As of 2015, more than 730,000 households in New York City do not have broadband, nearly 1 in 4 in Brooklyn and 1 in 3 in the Bronx, leaving them on the wrong side of the digital divide.

In 2013, I promised to secure affordable broadband for low-income New Yorkers from our internet franchisers. In 2015, when Charter Communications sought to merge with Time Warner Cable, I joined Public Advocate James testifying at hearings and advocating for the Public Service Commission to require any company acquiring Time Warner Cable help bridge the digital divide by providing low-income residents with low-cost high-speed broadband Internet which was secured by Governor Andrew Cuomo and an order of the Public Service Commission. Today, over one million low-income youth and seniors will have access low-cost high-speed broadband Internet. Learn more from the release, the announcement, or coverage in the New York Daily News, DNAinfo, and NBC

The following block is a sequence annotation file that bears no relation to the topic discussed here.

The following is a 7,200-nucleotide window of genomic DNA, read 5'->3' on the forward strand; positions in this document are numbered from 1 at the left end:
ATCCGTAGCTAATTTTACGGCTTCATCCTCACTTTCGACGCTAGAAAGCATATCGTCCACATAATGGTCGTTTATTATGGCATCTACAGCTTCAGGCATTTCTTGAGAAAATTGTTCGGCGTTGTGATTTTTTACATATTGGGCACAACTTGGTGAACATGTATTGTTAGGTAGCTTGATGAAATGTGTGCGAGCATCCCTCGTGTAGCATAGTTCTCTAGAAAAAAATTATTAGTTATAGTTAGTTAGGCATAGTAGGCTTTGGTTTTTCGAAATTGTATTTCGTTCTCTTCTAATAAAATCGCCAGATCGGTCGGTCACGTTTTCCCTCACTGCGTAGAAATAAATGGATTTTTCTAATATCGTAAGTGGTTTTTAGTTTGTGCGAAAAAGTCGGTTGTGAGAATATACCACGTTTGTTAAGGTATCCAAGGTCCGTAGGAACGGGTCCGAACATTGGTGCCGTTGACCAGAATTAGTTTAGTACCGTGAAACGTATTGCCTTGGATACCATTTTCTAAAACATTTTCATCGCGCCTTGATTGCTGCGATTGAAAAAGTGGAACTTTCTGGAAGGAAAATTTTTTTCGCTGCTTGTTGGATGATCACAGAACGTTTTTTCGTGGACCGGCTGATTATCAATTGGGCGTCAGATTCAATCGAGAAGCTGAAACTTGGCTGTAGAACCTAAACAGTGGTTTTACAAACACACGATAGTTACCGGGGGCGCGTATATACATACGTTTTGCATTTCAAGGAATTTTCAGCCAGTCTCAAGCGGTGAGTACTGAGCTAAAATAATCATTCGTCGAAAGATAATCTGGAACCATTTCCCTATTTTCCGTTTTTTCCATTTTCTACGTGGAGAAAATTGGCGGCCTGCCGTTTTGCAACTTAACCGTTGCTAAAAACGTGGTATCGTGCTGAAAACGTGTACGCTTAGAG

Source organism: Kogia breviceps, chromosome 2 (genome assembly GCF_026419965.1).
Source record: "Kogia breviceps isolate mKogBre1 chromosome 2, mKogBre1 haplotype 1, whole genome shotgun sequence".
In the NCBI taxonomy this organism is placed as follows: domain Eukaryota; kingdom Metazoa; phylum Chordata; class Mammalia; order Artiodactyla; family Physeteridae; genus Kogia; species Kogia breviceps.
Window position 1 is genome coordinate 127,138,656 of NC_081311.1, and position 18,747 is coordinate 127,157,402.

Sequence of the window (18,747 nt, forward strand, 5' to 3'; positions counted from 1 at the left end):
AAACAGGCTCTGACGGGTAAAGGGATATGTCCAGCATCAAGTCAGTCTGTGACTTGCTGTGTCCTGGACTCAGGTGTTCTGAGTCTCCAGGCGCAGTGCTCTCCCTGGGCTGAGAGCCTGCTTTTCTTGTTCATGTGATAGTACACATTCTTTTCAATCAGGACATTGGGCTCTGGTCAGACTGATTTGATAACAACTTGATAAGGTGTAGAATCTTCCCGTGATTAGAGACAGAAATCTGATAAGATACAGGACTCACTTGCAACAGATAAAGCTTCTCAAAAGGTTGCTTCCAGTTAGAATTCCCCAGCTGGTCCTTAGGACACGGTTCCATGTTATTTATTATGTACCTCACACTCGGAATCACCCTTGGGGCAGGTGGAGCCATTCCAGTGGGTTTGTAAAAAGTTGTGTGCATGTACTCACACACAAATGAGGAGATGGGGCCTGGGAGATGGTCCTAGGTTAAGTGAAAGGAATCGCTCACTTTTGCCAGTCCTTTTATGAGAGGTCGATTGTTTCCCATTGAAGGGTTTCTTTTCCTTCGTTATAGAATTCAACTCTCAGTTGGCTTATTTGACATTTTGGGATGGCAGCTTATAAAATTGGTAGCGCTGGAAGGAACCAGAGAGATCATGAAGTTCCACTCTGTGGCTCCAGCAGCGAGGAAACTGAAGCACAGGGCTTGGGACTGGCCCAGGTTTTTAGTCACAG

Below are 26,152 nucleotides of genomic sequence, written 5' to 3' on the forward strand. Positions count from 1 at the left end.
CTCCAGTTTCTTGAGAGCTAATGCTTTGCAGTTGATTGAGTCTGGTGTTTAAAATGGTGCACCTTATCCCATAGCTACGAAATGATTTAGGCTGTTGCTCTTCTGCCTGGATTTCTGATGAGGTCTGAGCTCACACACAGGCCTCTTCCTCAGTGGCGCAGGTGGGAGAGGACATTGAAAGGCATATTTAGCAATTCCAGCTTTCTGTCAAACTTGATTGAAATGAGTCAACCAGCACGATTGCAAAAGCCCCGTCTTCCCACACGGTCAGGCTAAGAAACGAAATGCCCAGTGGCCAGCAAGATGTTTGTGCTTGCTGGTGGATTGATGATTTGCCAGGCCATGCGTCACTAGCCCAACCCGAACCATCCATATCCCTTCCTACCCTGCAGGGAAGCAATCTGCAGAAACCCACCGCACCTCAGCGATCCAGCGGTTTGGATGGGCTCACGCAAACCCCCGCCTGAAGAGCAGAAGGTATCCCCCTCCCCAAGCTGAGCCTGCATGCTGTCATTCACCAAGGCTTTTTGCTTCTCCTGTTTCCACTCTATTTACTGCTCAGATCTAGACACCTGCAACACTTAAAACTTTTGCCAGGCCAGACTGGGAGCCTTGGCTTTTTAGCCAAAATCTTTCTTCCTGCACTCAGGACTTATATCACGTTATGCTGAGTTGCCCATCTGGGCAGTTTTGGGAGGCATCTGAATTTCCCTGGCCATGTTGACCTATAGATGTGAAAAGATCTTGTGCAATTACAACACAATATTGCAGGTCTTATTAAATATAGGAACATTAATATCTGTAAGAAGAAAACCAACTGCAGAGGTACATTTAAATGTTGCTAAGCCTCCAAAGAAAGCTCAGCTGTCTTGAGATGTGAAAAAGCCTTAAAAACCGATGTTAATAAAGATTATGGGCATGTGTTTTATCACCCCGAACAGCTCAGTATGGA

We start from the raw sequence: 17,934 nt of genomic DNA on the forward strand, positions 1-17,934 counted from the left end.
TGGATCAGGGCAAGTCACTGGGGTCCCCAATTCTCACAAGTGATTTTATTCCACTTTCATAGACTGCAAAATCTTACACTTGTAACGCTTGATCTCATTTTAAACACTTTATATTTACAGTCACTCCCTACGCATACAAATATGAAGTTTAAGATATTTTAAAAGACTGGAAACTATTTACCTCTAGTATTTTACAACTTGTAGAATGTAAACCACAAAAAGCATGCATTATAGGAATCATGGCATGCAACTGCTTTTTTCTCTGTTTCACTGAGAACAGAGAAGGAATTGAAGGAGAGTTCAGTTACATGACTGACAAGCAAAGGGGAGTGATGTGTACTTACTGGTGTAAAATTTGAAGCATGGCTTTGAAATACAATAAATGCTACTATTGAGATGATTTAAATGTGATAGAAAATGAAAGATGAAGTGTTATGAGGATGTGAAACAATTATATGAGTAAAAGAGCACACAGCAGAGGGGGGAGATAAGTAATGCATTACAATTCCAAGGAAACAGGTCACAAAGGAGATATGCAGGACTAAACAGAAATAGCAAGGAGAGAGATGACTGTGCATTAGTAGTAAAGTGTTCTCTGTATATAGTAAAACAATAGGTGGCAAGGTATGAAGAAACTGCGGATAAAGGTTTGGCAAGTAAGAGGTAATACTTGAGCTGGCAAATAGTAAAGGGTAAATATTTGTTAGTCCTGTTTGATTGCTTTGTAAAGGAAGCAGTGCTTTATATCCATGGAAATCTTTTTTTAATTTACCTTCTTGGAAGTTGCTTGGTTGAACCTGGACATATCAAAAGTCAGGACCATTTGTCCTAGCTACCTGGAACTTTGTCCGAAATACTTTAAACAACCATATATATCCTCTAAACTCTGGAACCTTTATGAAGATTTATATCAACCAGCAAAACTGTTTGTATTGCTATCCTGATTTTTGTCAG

Spectrum Internet Assist
$14.99 per month for 30 Mbps downloads and 4 Mbps uploads, email and more
No contract, no cost for modem and no activation fees

Spectrum Internet Assist Eligibility
Families with children in public schools who receive free or reduced cost lunch
Seniors (over 65) who receive Supplemental Security Income (SSI)

Prospective enrollees must clear outstanding debt to Charter/Time Warner Cable/Bright House Networks from previous 12 months and may not have had broadband subscription within 30 days of signing up.

Visit SpectrumInternetAssist.com or Call 844-525-1574

We are one step closer to "Universal Broadband" and I will continue to fight until every New Yorker has access to affordable high-speed Internet and no one is left on the wrong side of the digital divide.

Updates

Press Coverage
Bicycling.com
Friday, January 13, 2017

Citi Bike has seen nearly 37 million trips completed since its inception in 2013, with few serious injuries and no deaths—but with more riders joining the bike share, they see further safety measures as a necessary step. (Learn everything you need to be a safer rider with the Bicycling Complete Book of Road Cycling Skills.)